When is the Peak of Flu Season?

In the United States, the annual flu season begins in Autumn and continues through Winter into early Spring. It generally peaks from late November through March. The CDC recommends that everyone six months of age and over, who do not have contraindications, receive an annual flu vaccine as early as September.


A contraindication is defined as: a factor or condition that makes it necessary to withhold a certain medication or treatment to avoid harm that it would cause the patient. People who should not receive the flu vaccine include:

  • Anyone who has had a severe reaction to a previous flu vaccine
  • People who are ill, with or without fever
  • Patients with a history of Guillain-Barre Syndrome, because the vaccine carries with it a high risk of a recurrence of the syndrome

What About People who have an Egg Allergy?

Most influenza vaccines contain trace amounts of egg protein, because they are produced by growing the virus in embryonal chicken eggs. While adverse reactions to the commonly used flu vaccines are rare, Flublok, an egg-free alternative, is available. If you have an egg allergy, you should be vaccinated in a setting equipped to deal with an allergic reaction in case anaphylaxis does occur. Flublok is not recommended for children under 18 years of age.

Why Does Flu Season Peak during Winter?

The cold, dry air in Winter is the ideal environment for the influenza virus to thrive. Because of this fact, you are more likely to contract the virus when you are outdoors. This was recognized all the way back during the 1,800’s when the virus was given it’s name. Italian in origin, the word, influenza, is defined as: influence of the cold.

Dr. Peter Palese, professor and chairman of the microbiology department of the Mount Sinai School of Medicine in New York, conducted a study by exposing some guinea pigs to the virus. He determined that the transmission of the flu virus peaked at a temperature of 41 degrees. Conversely, it steadily dropped as the temperature increased, ceasing transmission at 86 degrees.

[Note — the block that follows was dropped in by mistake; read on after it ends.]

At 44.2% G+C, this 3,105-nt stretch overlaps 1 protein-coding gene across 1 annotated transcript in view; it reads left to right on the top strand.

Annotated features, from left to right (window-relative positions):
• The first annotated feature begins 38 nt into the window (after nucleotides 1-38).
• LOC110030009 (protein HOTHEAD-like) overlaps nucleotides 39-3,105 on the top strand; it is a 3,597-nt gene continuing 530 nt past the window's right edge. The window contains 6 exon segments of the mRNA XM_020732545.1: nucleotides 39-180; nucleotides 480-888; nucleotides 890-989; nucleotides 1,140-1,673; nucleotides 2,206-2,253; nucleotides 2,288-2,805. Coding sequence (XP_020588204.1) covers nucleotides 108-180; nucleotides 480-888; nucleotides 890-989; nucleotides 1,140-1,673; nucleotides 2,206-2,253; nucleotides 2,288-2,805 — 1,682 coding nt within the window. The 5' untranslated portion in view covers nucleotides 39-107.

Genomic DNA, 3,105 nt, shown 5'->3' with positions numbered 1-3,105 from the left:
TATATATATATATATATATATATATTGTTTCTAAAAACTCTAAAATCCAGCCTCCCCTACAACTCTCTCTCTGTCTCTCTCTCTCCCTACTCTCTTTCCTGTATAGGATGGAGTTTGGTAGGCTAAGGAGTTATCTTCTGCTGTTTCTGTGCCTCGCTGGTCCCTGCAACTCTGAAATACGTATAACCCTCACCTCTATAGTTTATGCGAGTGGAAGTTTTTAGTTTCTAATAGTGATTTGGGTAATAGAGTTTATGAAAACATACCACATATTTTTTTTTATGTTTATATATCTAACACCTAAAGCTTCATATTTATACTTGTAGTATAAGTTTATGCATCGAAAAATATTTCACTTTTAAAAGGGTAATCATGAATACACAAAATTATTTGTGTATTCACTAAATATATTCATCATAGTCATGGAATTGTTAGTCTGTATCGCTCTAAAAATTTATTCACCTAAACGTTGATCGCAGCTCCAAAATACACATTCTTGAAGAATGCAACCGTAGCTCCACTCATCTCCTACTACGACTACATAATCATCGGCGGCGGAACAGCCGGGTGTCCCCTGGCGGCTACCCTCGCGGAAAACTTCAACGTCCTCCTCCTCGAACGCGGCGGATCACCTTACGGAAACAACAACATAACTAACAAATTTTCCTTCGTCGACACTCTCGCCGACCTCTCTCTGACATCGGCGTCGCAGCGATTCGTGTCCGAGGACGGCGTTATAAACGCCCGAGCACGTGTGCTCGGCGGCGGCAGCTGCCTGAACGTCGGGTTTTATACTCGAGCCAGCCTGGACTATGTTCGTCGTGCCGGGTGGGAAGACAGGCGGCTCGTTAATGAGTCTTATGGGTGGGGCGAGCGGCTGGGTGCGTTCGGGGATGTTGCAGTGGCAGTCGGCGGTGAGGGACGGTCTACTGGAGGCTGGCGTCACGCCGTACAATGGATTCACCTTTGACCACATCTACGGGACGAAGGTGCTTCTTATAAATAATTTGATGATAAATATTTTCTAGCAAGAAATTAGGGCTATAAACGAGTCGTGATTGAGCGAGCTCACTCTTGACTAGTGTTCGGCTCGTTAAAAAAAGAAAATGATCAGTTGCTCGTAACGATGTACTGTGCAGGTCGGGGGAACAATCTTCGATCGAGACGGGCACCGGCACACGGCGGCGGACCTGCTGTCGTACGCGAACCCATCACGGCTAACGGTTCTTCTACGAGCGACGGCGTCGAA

Low humidity, which occurs during the winter months, is another contributing factor. The flu virus is transmitted through droplets in the air, and Winter’s low humidity actually helps them remain in the air longer. The low humidity prevents them from picking up too much water, which would cause them to grow larger and fall to the ground.

An Ounce of Prevention…

While getting a flu vaccine is the most effective way to prevent contracting the flu, there are other precautions that you can and should take, especially if the vaccine is contraindicated for you:

  • Steam It – Since the flu virus flourishes in a cold, dry environment, some warm, moist air is an excellent combatant. By breathing in a little steam, the cilia (tiny hair-like extensions) in your sinus and nasal passages will react quickly, protecting you by preventing germs from entering your body.
  • Moisturize – Your nasal passages need to remain moist in order to flush out bacteria and viruses. Using a nasal gel or spray and drinking lots of water will do the trick.
  • Work it Out – Daily exercise will boost your immune system’s germ-fighting defenses.
  • Be Sweet to Yourself – Add a little honey to your diet. It has been clinically proven to increase antioxidant powers and kill various bacteria.
  • Say Hello to Rosemary – This herb works as an anti-viral agent and is a great compliment to meats, stews, and soups.

While you can’t control the weather, understanding how it affect your health goes a long way towards staying healthy.

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